There is a published report claiming that Apple is working on a large iPad, perhaps 12.9 or 13 inches. Well maybe, although I hardly see it as a MacBook Air or MacBook Pro replacement. If such an animal is produced, the audience would be far smaller than a regular iPad, and quite distant from the best-seller in the lineup, the iPad mini. Business users might embrace them, and I can see the value for graphic artists, musicians and video editors, not to mention scientists and engineers. But it doesn’t seem to make sense as a potential Mac replacement, and Apple is most likely not going to consider a product that serves both needs, unless they can develop a form factor that actually makes such a product convenient to use.

So consider the MacPad, something that can run both iOS and OS X, assuming Apple can make an A-series processor compatible with the latter, perhaps in some sort of virtual machine layout that’s chip based to minimize performance loss. It would, on the surface, be an iPad, but an easily attached keyboard would make it a very thin and light MacBook alternative that could run all or most of your OS X apps.

But I’m not a product designer. My rough concept of a potential convergence product may never come to be, but it’s nonetheless intriguing. As always, feel free to disagree.

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10 Responses to “The End of the Mac?”

  1. Articles you should read (Oct. 15) …. says:

    […] “The End of the Mac?: According to a published report, Mac sales are not just down, but dropping somewhat faster than the PC market as a whole. Now this is something that hasn’t happened in a while, so could it be an area of concern? Well, maybe, but it does call for a reality check.” — “The Tech Night Owl” […]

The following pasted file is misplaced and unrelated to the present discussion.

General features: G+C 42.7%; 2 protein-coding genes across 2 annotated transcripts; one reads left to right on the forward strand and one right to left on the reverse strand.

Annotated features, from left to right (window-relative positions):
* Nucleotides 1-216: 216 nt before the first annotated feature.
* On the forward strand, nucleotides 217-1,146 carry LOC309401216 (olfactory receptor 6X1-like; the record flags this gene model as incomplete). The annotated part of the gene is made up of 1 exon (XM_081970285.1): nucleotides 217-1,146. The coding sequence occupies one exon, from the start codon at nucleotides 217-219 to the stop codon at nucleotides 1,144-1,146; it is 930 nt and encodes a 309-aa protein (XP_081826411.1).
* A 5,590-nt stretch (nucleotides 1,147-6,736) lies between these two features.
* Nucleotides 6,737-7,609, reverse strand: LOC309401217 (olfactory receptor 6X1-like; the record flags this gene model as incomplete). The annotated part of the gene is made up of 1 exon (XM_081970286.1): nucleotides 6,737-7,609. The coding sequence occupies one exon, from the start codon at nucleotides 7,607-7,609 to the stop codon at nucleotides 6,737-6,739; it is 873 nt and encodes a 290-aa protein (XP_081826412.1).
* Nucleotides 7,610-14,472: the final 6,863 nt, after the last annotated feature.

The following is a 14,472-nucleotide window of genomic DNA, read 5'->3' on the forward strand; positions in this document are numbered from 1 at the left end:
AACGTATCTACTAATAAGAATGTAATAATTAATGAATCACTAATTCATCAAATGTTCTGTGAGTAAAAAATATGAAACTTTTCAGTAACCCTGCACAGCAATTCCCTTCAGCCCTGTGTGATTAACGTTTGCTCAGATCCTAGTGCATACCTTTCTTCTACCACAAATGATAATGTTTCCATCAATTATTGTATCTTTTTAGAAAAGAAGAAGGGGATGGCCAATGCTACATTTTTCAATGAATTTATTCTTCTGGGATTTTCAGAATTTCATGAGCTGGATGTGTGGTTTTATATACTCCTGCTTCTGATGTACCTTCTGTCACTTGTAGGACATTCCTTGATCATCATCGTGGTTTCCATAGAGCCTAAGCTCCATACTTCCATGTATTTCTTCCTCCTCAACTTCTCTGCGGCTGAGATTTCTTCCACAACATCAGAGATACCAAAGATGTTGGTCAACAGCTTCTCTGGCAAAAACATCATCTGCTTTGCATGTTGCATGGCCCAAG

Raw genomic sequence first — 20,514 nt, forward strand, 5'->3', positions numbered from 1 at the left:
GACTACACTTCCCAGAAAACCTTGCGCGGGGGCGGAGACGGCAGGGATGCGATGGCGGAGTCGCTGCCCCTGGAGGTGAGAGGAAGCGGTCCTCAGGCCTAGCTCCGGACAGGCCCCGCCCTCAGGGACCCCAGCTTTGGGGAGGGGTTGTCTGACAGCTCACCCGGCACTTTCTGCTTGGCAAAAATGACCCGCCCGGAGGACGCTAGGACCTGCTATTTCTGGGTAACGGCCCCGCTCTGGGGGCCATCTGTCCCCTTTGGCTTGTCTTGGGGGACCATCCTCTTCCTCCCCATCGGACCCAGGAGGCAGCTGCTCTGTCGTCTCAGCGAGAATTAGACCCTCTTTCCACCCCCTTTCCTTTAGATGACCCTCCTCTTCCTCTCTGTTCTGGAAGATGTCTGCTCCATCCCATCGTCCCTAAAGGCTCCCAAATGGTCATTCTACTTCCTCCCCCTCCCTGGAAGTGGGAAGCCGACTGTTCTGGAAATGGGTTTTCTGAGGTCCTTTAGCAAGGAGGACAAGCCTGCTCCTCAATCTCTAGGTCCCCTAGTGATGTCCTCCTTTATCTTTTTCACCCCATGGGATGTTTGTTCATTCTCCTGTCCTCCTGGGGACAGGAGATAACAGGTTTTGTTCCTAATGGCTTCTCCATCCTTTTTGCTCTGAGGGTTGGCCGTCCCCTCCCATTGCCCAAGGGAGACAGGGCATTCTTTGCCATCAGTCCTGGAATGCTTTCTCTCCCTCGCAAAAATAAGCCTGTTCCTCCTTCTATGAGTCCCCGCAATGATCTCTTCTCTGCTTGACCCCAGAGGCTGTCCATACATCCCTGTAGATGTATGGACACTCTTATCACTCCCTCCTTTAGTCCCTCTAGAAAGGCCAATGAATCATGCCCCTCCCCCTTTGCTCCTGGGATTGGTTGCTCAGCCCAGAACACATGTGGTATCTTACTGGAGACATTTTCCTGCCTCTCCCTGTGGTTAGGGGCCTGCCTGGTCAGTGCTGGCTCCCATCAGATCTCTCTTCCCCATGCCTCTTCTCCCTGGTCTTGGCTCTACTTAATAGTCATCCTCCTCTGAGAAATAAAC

2. DaveD says:

    What we are seeing is Steve Jobs’ vision of a post-PC world that is coming to fruition.

    I believe that the majority of PC users are not into content creation while on the Mac side, it is the opposite. So, there would be more flights to tablets and smartphones from the PC side. I would think that Apple is looking for those PC content creators sitting on the fence contemplating their next upgrade.

    As with the iPod sales, it is not unthinkable that the Mac sales will follow the same path. The iPad is a computing environment when one doesn’t have to worry about document organization, complex troubleshooting techniques, or go through a lengthy training session. It is about a more worry-free, enjoyable experience.

  3. Ponter says:

    I think you’re right about the premature death knell for the Mac. Still, try this out as a thought experiment.

    One of Apple’s goals is to bring all of its customers into the walled garden of the various stores. For practical reasons, Apple can’t do that with the Mac, not really, not completely. But the rumoured 13″ iPad, with it’s attachable Apple-made keyboard, *will* accomplish that. After all, it an iPad! *This* is how Apple will, eventually, get the bulk of its laptop users into the walled garden, and during this transition the MacBook will be phased out.

    But what about the iMac and the Mac Pro? Well, the Mac Pro will continue to be produced for as long as it’s required for Apple’s pro apps, for designing apps for its mobile products, etc. Once an iPhone/iPad app can be coded on an iPad, then who knows.